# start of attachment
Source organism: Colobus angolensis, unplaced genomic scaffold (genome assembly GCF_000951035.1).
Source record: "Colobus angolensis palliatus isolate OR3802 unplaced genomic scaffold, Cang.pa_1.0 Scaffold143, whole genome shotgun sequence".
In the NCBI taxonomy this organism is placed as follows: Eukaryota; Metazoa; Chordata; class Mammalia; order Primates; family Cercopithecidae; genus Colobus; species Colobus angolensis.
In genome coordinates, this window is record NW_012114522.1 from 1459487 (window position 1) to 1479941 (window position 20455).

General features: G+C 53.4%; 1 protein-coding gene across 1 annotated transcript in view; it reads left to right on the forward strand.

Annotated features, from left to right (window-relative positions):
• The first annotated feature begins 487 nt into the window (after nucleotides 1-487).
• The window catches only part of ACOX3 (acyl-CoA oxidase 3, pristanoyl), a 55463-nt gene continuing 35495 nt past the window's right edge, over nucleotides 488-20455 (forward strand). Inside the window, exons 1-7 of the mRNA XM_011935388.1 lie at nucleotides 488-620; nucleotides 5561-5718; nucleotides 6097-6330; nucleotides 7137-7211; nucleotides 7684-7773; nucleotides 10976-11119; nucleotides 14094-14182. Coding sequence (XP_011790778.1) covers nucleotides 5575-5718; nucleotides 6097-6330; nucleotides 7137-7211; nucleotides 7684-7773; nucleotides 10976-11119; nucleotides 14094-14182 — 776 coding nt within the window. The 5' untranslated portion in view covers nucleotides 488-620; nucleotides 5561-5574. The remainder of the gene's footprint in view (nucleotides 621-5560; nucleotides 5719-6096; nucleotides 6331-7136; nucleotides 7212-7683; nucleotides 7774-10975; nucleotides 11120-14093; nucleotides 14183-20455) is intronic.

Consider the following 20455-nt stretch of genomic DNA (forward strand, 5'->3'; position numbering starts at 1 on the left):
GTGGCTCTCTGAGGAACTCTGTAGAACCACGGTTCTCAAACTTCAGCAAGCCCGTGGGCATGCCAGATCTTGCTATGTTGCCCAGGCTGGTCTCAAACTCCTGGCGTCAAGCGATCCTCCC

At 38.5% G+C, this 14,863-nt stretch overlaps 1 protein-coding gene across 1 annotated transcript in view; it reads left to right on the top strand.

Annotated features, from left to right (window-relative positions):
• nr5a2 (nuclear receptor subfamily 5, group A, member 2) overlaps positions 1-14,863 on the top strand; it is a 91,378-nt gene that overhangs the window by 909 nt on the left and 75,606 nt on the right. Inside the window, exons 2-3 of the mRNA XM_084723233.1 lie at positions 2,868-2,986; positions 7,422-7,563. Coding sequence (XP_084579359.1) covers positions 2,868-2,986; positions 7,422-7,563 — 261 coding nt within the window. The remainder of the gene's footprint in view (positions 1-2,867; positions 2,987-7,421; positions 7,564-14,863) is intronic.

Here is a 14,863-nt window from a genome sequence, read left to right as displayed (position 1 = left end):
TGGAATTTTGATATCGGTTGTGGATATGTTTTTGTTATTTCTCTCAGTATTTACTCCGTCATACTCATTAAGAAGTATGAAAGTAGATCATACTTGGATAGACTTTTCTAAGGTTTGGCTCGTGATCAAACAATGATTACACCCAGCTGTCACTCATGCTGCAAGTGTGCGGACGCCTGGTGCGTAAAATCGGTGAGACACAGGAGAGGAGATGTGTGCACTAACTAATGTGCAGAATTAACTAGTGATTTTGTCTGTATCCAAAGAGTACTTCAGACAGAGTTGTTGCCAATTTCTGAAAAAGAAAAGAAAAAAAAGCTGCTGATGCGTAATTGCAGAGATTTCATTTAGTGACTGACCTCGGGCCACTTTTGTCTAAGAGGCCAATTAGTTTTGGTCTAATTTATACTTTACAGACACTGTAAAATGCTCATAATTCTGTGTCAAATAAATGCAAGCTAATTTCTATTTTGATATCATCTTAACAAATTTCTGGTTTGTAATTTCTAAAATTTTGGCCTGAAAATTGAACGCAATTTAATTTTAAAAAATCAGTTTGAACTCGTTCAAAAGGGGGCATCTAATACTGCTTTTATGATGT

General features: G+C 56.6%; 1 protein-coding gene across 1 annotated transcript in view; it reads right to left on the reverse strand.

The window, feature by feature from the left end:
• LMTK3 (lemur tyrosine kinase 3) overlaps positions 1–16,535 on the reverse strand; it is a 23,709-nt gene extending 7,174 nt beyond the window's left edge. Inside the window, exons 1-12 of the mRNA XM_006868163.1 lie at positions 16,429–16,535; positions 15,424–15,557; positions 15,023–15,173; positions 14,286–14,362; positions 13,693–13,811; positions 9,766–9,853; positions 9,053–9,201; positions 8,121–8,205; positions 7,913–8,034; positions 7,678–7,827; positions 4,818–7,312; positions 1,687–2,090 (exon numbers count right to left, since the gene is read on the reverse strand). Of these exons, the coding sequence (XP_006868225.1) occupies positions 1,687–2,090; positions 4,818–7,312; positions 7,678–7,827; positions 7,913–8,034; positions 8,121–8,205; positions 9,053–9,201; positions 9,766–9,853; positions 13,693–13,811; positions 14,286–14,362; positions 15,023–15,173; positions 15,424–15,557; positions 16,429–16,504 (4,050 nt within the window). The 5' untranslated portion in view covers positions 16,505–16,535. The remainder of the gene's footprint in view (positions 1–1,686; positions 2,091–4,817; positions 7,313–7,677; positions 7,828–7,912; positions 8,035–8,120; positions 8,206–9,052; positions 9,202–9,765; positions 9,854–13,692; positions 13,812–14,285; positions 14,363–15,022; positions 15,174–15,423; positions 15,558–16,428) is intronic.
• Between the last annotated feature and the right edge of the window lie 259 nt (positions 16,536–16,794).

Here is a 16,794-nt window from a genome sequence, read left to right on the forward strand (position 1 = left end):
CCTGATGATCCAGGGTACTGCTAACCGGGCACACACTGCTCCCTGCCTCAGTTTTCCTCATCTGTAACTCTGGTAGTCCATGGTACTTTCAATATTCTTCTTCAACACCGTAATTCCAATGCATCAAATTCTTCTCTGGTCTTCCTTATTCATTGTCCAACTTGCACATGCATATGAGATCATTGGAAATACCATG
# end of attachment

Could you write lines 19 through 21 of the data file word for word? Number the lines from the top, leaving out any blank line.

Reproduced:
• Between the last annotated feature and the right edge of the window lie 259 nt (positions 16,536–16,794).

Here is a 16,794-nt window from a genome sequence, read left to right on the forward strand (position 1 = left end):
CCTGATGATCCAGGGTACTGCTAACCGGGCACACACTGCTCCCTGCCTCAGTTTTCCTCATCTGTAACTCTGGTAGTCCATGGTACTTTCAATATTCTTCTTCAACACCGTAATTCCAATGCATCAAATTCTTCTCTGGTCTTCCTTATTCATTGTCCAACTTGCACATGCATATGAGATCATTGGAAATACCATG